This is the post in which we say goodbye. We’re both leaving our respective jobs at Beliefnet, and so it’s time to step away from the blog. So, this is the post in which we say goodbye…by saying thank you. Thank you to you, the readers, for clicking and visiting and sharing the myriad ways […]
Every life transition has its “zero hour,” that moment when everything that came before it is different from everything that comes after. We hit that moment this weekend when the moving truck piled with our boxes pulled away from one house and into another.
The whole day was a blur of movement, decision-making (where should that table go?), worry (will the sofa fit through that doorway?), and stress (how many hours over the estimate is this going to take?!). There was excitement too, chirping somewhere deep in the stress maelstrom, but it was hard to hear it.
And at the end of the day, Rob and I were left standing in our house. To take it to the next level and make it our home, we did an on-the-fly version of a sage smudging, the ancient cleansing ritual used by Native American and shamanic cultures to remove negative energy from a space.
I’m not generally one for shamanic rituals, and I was certainly a little nervous about carrying a smoking stick around our brand new house. But the move had been so stressful and mind-consuming that I wanted to do something to say, spiritually, that I was grateful that we were starting fresh, grateful to have the opportunity to create a new home in this lovely house, grateful that we were doing this together, and grateful that the “zero hour” was behind us.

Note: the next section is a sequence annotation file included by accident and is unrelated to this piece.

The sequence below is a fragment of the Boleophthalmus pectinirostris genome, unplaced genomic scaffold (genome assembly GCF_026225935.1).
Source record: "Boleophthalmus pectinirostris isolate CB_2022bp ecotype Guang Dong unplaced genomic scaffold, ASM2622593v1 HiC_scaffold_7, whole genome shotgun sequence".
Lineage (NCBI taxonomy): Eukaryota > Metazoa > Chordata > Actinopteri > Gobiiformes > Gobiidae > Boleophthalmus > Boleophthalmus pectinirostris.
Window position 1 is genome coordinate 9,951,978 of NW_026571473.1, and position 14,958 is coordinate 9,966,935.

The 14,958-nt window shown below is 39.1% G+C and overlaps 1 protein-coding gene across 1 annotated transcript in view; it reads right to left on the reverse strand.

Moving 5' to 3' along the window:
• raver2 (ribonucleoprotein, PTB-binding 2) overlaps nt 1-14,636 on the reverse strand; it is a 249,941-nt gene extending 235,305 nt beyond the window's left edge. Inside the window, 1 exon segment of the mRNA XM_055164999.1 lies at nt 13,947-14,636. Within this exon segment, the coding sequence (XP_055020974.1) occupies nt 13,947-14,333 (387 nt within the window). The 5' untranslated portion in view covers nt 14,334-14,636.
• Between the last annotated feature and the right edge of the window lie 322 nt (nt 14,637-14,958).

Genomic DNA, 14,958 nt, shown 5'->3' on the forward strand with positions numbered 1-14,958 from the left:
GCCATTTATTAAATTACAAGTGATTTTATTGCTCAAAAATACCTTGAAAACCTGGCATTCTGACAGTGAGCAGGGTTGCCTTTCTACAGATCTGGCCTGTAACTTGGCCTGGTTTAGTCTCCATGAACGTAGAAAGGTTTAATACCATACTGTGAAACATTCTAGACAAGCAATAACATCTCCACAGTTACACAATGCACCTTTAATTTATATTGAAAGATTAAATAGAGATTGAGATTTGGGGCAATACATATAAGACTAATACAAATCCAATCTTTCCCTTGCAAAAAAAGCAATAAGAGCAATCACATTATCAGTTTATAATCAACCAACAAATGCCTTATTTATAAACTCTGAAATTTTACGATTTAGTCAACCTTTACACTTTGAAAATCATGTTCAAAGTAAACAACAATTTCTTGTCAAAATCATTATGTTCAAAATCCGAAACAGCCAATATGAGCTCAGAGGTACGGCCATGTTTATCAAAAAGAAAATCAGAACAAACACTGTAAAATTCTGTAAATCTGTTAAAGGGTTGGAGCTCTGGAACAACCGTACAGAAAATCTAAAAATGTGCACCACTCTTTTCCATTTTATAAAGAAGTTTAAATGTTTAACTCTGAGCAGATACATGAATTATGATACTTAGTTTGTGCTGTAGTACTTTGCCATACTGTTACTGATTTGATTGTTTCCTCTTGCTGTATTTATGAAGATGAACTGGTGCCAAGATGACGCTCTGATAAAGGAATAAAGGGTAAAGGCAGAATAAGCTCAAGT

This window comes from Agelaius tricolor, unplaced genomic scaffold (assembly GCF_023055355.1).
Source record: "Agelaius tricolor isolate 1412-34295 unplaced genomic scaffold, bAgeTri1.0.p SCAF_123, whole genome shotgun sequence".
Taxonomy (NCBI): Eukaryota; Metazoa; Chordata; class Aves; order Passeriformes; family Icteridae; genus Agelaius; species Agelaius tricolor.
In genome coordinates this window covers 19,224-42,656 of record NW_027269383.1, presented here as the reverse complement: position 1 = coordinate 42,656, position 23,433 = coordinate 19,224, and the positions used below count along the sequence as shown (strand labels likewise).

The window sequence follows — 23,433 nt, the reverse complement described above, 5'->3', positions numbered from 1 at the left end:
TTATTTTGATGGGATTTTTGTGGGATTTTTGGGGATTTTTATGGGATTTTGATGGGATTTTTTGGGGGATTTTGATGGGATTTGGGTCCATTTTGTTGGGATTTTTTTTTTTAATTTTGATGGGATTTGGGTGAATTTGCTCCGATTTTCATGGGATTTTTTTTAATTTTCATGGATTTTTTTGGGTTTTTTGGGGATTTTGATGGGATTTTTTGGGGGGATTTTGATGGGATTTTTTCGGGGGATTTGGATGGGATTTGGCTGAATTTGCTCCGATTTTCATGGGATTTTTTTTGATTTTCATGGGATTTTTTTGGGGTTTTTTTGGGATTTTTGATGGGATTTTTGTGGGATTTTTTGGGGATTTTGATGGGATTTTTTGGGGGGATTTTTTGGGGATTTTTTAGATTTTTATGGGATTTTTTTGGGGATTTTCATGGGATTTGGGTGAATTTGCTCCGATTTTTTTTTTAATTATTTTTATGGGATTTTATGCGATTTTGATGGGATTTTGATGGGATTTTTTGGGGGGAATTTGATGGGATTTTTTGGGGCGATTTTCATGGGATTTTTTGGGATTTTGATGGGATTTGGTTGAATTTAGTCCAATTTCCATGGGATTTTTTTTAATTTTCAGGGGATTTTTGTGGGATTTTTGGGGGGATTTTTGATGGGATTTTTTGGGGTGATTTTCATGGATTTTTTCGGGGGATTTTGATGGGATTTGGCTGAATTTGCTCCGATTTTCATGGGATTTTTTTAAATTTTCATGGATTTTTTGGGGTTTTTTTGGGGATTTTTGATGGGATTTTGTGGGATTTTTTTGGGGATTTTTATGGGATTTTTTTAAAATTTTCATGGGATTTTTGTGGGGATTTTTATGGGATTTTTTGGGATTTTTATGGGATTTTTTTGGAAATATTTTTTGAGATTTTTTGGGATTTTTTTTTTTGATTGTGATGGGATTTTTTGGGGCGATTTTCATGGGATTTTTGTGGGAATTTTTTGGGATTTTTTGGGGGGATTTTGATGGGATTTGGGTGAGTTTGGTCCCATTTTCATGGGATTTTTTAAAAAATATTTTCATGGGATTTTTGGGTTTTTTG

In anticipation of this moment, I had asked my friend and colleague Laurie Sue Brockway, who is the keeper of all things inspirational, spiritual, and wise, for a ritual that we could try to close out the move and clear the house for our future life. She immediately suggested the sage smudging, and told me how to do it.
How to Perform a Sage Cleansing Ritual
1. Buy a sage smudge stick (mine was white sage and lavender, and I got it at a natural foods store) and find a bowl to hold it over (traditionally, abalone shell is used). Also set up a cup of water to extinguish it after the ritual.
2. Open every door and window in your house, and turn on fans if you have them.
3. Light the stick, and when it catches fire, blow it out and allow the embers to start to smoke (like you would light incense).
4. Set your intention for each room. Say a prayer of cleansing. Laurie Sue suggested, “I cleanse this room of any impurities, negativity, or anything that does not suit or support the people that live here.”
5. Walk around the room, waving the sage stick so its smoke drifts into corners, along walls, around windows, and along ceiling lines. As you do, imagine the smoke absorbing negativity, problems from those who were in the space before you, toxicity, and anything else you want to go away. See the smoke dissipating and floating out the windows, and imagine that bad energy flowing out of your space, making room for positive, fresh energy.
6. After you’ve blessed every room, give yourself a sage shower. Cup your hands over the smoke and “wash” your face with it, then wave it all over your body as you would in a water shower. Visualize any residual negativity sailing out of your body, out of your home, and into oblivion.
7. Extinguish the stick in the cup of water or – if your stick was very small or is almost done – flush it down the toilet. You can also bury it in your back yard (if you are very sure that it is extinguished).
I have to say that I found genuine meaning in the ritual. I felt like it made the space ours, it cleared away all of the anxiety and stress of the past few weeks, and left us with the opportunity to say, cleanly, we are grateful for this place. Our place. Our home.
Have you ever done a sage smudging?